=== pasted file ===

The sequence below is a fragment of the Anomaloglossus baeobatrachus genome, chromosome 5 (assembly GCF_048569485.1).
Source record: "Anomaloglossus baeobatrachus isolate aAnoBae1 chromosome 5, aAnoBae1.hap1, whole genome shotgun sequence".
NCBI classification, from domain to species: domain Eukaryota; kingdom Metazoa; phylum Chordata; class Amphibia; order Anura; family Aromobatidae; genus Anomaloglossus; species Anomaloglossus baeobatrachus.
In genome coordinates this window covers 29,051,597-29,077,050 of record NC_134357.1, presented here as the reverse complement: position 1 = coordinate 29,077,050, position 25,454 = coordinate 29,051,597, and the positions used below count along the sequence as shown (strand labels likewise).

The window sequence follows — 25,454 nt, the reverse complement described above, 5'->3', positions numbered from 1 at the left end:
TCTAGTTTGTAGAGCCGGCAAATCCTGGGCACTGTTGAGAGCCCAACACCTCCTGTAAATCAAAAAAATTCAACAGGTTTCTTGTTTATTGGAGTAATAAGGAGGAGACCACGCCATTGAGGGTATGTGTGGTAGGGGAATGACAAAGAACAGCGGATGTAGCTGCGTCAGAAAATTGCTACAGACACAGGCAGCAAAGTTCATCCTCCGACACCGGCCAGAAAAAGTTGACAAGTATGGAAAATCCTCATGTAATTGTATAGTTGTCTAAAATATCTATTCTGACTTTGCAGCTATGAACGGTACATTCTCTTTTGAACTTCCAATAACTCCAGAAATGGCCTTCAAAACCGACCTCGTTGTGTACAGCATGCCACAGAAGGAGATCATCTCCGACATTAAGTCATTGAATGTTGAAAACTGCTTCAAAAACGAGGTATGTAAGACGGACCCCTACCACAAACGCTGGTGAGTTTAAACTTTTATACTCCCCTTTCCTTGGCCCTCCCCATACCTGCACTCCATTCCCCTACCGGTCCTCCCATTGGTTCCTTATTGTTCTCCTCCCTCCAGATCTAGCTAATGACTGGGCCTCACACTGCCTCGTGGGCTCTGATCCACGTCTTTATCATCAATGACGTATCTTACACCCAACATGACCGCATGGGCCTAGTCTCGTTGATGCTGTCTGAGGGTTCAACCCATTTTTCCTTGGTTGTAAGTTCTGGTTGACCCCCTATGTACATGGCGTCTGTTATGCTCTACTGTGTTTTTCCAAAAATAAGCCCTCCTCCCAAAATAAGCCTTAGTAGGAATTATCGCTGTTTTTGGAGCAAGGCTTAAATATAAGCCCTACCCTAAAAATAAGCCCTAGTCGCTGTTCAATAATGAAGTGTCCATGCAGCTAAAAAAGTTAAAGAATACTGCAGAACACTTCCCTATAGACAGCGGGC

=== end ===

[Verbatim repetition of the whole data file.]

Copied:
The sequence below is a fragment of the Anomaloglossus baeobatrachus genome, chromosome 5 (assembly GCF_048569485.1).
Source record: "Anomaloglossus baeobatrachus isolate aAnoBae1 chromosome 5, aAnoBae1.hap1, whole genome shotgun sequence".
NCBI classification, from domain to species: domain Eukaryota; kingdom Metazoa; phylum Chordata; class Amphibia; order Anura; family Aromobatidae; genus Anomaloglossus; species Anomaloglossus baeobatrachus.
In genome coordinates this window covers 29,051,597-29,077,050 of record NC_134357.1, presented here as the reverse complement: position 1 = coordinate 29,077,050, position 25,454 = coordinate 29,051,597, and the positions used below count along the sequence as shown (strand labels likewise).

The window sequence follows — 25,454 nt, the reverse complement described above, 5'->3', positions numbered from 1 at the left end:
TCTAGTTTGTAGAGCCGGCAAATCCTGGGCACTGTTGAGAGCCCAACACCTCCTGTAAATCAAAAAAATTCAACAGGTTTCTTGTTTATTGGAGTAATAAGGAGGAGACCACGCCATTGAGGGTATGTGTGGTAGGGGAATGACAAAGAACAGCGGATGTAGCTGCGTCAGAAAATTGCTACAGACACAGGCAGCAAAGTTCATCCTCCGACACCGGCCAGAAAAAGTTGACAAGTATGGAAAATCCTCATGTAATTGTATAGTTGTCTAAAATATCTATTCTGACTTTGCAGCTATGAACGGTACATTCTCTTTTGAACTTCCAATAACTCCAGAAATGGCCTTCAAAACCGACCTCGTTGTGTACAGCATGCCACAGAAGGAGATCATCTCCGACATTAAGTCATTGAATGTTGAAAACTGCTTCAAAAACGAGGTATGTAAGACGGACCCCTACCACAAACGCTGGTGAGTTTAAACTTTTATACTCCCCTTTCCTTGGCCCTCCCCATACCTGCACTCCATTCCCCTACCGGTCCTCCCATTGGTTCCTTATTGTTCTCCTCCCTCCAGATCTAGCTAATGACTGGGCCTCACACTGCCTCGTGGGCTCTGATCCACGTCTTTATCATCAATGACGTATCTTACACCCAACATGACCGCATGGGCCTAGTCTCGTTGATGCTGTCTGAGGGTTCAACCCATTTTTCCTTGGTTGTAAGTTCTGGTTGACCCCCTATGTACATGGCGTCTGTTATGCTCTACTGTGTTTTTCCAAAAATAAGCCCTCCTCCCAAAATAAGCCTTAGTAGGAATTATCGCTGTTTTTGGAGCAAGGCTTAAATATAAGCCCTACCCTAAAAATAAGCCCTAGTCGCTGTTCAATAATGAAGTGTCCATGCAGCTAAAAAAGTTAAAGAATACTGCAGAACACTTCCCTATAGACAGCGGGC